FTP (File Transfer Protocol = file transfer method) is an internet-based protocol which—based on TCP/IP—is used as an application primarily for transferring files. This exchange variant is also used for the transmission of EDI data.
FTP for transferring large files over the internet
When exchanging EDI files between two computer systems, a remote site must assume the role of FTP server. Most FTP servers use a user name and password login to grant the FTP client access to FTP server functionality. Based on this functionality, the FTP client can transfer files depending on the assigned rights and also copy, rename, delete, or move them through the FTP-specific command set as well as make changes in the FTP server directory structure. The popularity of the FTP protocol grew since the early 1980s with the advent of the internet. At its core, FTP uses a directory structure also known from PC operating systems for internal file handling and arranging of files. An FTP connect basically consists of two separate connections where one connection is responsible for the transfer of commands between client and server (control channel via port 21), while the second connection is used for the physical transport of files (data transfer via port 20, or as bilaterally agreed). Since the FTP protocol is purely aimed at data transfer, it is often used to transfer large files.
Cost-effective and easily implemented for electronic data exchange
The FTP protocol is also still used in many cases for EDI data exchange. The advantages of using it for EDI data exchange are that the required software components for EDI data exchange are easy to implement (FTP port shares, FTP port 20/21, etc.), and professional FTP clients and even FTP servers are available free of charge or for just a small fee. In addition, many ERP systems and/or their integration modules and database operating systems already have functionality suitable for EDI data transfer from the front (e.g., SAP XI/PI, DB2 FTP service). Another advantage of the FTP protocol is the asynchronous connection: with synchronous connections such as http and https, interruptions of the internet connection in the millisecond range can already terminate the connection; a circumstance that can lead to undesired error messages and support expenses for the usually sensitive EDI data transmissions, especially with high data volumes. The FTP protocol, on the other hand, also supports restarting within an EDI data transfer using restart markers (if permitted by the FTP server), so that even if the connection is lost, the upload or download of an EDI message can be easily resumed (EDI restart). FTP is usually a text-based protocol variant, but there are also binary variants. By default, both the authentication and the actual EDI file are transmitted unencrypted. Since EDI messages often transport highly sensitive information and details of a customer/supplier relationship in the form of EDIFACT, XML, VDA, SAP IDOC, etc., an EDI data transfer via FTP should always be additionally secured by using a VPN tunnel or encrypting the transferred EDI file contents.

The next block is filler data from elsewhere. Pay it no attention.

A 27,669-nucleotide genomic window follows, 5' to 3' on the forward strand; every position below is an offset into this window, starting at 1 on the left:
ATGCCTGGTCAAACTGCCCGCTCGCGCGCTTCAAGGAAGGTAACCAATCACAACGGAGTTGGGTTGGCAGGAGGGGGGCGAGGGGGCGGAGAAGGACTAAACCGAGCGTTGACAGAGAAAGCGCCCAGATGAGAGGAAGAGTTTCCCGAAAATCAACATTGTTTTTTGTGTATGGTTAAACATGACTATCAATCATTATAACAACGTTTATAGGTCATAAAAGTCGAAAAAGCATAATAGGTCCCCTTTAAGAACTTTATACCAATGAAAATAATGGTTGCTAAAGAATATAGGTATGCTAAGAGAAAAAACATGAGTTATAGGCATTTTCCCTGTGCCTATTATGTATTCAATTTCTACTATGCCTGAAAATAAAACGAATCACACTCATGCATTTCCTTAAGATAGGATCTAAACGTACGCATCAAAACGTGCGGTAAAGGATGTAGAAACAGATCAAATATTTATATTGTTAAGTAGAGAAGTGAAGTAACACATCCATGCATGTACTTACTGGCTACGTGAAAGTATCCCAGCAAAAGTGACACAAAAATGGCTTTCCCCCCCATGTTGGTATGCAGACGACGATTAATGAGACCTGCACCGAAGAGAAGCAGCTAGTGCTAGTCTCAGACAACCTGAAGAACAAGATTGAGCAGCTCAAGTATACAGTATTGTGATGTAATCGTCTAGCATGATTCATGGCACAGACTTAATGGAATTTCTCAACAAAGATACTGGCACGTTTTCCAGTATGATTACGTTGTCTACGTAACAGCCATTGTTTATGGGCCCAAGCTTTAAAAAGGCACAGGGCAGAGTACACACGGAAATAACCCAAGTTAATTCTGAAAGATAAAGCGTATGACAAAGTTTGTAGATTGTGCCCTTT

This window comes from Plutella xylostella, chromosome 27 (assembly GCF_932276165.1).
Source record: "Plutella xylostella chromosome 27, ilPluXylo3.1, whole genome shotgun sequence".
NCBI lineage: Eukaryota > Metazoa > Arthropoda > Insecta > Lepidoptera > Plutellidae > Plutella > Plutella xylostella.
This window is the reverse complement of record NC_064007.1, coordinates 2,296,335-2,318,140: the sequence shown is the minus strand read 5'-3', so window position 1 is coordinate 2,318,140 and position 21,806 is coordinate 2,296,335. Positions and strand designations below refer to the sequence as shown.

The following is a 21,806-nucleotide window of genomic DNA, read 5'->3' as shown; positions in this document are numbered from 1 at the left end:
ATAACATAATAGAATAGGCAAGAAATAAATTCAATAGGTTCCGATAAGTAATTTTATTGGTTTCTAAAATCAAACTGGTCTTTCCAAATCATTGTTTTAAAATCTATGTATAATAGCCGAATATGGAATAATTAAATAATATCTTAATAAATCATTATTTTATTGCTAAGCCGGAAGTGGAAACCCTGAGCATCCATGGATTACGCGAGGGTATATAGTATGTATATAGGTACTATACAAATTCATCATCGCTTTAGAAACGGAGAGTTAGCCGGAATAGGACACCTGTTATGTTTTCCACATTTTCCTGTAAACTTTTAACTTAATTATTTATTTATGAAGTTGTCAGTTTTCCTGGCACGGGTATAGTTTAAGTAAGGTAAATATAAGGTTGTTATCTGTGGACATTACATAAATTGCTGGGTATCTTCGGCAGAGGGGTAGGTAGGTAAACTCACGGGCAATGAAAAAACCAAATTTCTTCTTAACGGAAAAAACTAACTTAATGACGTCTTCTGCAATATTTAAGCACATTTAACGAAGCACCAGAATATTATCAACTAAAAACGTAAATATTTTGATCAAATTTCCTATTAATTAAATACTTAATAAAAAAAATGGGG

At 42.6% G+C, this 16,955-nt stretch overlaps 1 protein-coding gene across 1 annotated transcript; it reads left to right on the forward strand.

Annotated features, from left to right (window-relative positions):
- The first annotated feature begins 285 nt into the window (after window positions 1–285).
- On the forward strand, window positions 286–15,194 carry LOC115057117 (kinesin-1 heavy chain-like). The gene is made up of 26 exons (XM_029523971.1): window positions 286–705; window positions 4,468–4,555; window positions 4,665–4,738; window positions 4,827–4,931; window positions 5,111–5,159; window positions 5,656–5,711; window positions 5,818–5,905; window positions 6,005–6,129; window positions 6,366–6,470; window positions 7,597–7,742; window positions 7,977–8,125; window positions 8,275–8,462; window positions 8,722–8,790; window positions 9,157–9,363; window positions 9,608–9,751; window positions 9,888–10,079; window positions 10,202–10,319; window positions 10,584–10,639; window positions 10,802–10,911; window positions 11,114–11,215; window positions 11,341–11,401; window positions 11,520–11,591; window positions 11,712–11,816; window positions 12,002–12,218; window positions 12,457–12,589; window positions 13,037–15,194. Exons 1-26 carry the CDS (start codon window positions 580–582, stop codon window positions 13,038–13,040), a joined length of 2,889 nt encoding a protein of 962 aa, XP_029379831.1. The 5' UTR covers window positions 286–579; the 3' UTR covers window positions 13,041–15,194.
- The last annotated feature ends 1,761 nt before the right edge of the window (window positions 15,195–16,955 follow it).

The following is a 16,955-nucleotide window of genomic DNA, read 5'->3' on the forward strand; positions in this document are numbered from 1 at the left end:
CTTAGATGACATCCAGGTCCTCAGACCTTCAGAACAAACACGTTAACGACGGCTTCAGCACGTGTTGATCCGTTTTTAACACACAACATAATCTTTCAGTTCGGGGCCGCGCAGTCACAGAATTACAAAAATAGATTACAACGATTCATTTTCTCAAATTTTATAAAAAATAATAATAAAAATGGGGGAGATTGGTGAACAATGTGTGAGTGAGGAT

If FTP is used in conjunction with TLS (Transport Layer Security), the entire EDI transmission via FTP can also be encrypted. In addition to the verification of user name and password, the entire EDI data transmission is encrypted. However, this process, called FTPS, is rarely used today and has been predominantly replaced by sFTP (see below).
Softzoll Communicator – the free client from Softzoll
Softzoll offers its customers a free client for reconciliation between the EDI interfaces of the ERP system and the input and output channels of the server-based EDI systems in the Softzoll data center in Berlin—the Softzoll Communicator, which in addition to AS2 and OFTP2 can also establish FTP and sFTP connections to exchange EDI data between the data center and the customer’s IT environment. Softzoll uses the latest FTP/sFTP servers in its data centers in order to provide the FTP protocol with the highest possible transaction security (integrity check, creation of temp files, renaming after the transfer is complete).